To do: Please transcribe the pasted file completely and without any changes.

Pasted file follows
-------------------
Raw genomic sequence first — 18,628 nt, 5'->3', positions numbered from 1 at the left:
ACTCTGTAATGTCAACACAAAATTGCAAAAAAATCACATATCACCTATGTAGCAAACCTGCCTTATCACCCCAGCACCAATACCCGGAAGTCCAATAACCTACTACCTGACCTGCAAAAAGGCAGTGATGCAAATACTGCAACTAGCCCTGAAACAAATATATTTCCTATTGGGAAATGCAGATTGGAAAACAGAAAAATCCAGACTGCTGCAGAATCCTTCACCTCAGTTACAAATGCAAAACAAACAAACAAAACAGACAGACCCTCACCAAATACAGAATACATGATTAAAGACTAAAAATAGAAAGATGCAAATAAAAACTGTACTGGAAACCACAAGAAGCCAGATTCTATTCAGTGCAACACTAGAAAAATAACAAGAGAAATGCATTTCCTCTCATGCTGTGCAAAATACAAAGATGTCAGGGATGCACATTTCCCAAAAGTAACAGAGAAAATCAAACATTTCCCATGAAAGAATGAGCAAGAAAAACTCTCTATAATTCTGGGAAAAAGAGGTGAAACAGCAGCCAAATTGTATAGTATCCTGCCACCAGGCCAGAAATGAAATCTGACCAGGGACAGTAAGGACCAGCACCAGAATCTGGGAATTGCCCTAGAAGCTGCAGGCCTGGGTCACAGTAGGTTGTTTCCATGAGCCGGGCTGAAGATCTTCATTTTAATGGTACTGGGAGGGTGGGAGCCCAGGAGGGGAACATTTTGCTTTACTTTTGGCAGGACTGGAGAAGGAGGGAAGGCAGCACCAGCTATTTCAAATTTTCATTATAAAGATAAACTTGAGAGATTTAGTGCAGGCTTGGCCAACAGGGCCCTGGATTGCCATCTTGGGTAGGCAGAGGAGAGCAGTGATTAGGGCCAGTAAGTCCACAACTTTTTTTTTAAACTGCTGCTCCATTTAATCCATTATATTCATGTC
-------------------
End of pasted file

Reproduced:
Raw genomic sequence first — 18,628 nt, 5'->3', positions numbered from 1 at the left:
ACTCTGTAATGTCAACACAAAATTGCAAAAAAATCACATATCACCTATGTAGCAAACCTGCCTTATCACCCCAGCACCAATACCCGGAAGTCCAATAACCTACTACCTGACCTGCAAAAAGGCAGTGATGCAAATACTGCAACTAGCCCTGAAACAAATATATTTCCTATTGGGAAATGCAGATTGGAAAACAGAAAAATCCAGACTGCTGCAGAATCCTTCACCTCAGTTACAAATGCAAAACAAACAAACAAAACAGACAGACCCTCACCAAATACAGAATACATGATTAAAGACTAAAAATAGAAAGATGCAAATAAAAACTGTACTGGAAACCACAAGAAGCCAGATTCTATTCAGTGCAACACTAGAAAAATAACAAGAGAAATGCATTTCCTCTCATGCTGTGCAAAATACAAAGATGTCAGGGATGCACATTTCCCAAAAGTAACAGAGAAAATCAAACATTTCCCATGAAAGAATGAGCAAGAAAAACTCTCTATAATTCTGGGAAAAAGAGGTGAAACAGCAGCCAAATTGTATAGTATCCTGCCACCAGGCCAGAAATGAAATCTGACCAGGGACAGTAAGGACCAGCACCAGAATCTGGGAATTGCCCTAGAAGCTGCAGGCCTGGGTCACAGTAGGTTGTTTCCATGAGCCGGGCTGAAGATCTTCATTTTAATGGTACTGGGAGGGTGGGAGCCCAGGAGGGGAACATTTTGCTTTACTTTTGGCAGGACTGGAGAAGGAGGGAAGGCAGCACCAGCTATTTCAAATTTTCATTATAAAGATAAACTTGAGAGATTTAGTGCAGGCTTGGCCAACAGGGCCCTGGATTGCCATCTTGGGTAGGCAGAGGAGAGCAGTGATTAGGGCCAGTAAGTCCACAACTTTTTTTTTAAACTGCTGCTCCATTTAATCCATTATATTCATGTC